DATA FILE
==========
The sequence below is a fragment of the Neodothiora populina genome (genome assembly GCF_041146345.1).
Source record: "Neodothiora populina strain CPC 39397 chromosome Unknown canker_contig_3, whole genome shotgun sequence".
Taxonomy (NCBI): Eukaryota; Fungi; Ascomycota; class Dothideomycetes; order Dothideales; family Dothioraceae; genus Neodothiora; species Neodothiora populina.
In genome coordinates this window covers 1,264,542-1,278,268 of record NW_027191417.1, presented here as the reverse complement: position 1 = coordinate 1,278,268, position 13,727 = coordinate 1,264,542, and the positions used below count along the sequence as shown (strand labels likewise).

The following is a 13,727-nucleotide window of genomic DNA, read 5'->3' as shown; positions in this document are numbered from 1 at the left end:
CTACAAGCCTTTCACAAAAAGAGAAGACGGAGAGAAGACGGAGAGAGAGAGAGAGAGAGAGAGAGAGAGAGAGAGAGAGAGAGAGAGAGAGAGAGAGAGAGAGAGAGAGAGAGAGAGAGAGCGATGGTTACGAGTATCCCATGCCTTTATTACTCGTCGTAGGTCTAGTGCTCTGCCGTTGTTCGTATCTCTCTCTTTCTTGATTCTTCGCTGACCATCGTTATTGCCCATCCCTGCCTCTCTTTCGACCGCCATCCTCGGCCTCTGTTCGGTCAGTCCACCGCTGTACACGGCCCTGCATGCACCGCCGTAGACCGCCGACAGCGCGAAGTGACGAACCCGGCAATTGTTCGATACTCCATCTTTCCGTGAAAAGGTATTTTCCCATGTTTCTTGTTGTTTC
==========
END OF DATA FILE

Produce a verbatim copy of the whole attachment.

The sequence below is a fragment of the Neodothiora populina genome (genome assembly GCF_041146345.1).
Source record: "Neodothiora populina strain CPC 39397 chromosome Unknown canker_contig_3, whole genome shotgun sequence".
Taxonomy (NCBI): Eukaryota; Fungi; Ascomycota; class Dothideomycetes; order Dothideales; family Dothioraceae; genus Neodothiora; species Neodothiora populina.
In genome coordinates this window covers 1,264,542-1,278,268 of record NW_027191417.1, presented here as the reverse complement: position 1 = coordinate 1,278,268, position 13,727 = coordinate 1,264,542, and the positions used below count along the sequence as shown (strand labels likewise).

The following is a 13,727-nucleotide window of genomic DNA, read 5'->3' as shown; positions in this document are numbered from 1 at the left end:
CTACAAGCCTTTCACAAAAAGAGAAGACGGAGAGAAGACGGAGAGAGAGAGAGAGAGAGAGAGAGAGAGAGAGAGAGAGAGAGAGAGAGAGAGAGAGAGAGAGAGAGAGAGAGAGAGAGAGCGATGGTTACGAGTATCCCATGCCTTTATTACTCGTCGTAGGTCTAGTGCTCTGCCGTTGTTCGTATCTCTCTCTTTCTTGATTCTTCGCTGACCATCGTTATTGCCCATCCCTGCCTCTCTTTCGACCGCCATCCTCGGCCTCTGTTCGGTCAGTCCACCGCTGTACACGGCCCTGCATGCACCGCCGTAGACCGCCGACAGCGCGAAGTGACGAACCCGGCAATTGTTCGATACTCCATCTTTCCGTGAAAAGGTATTTTCCCATGTTTCTTGTTGTTTC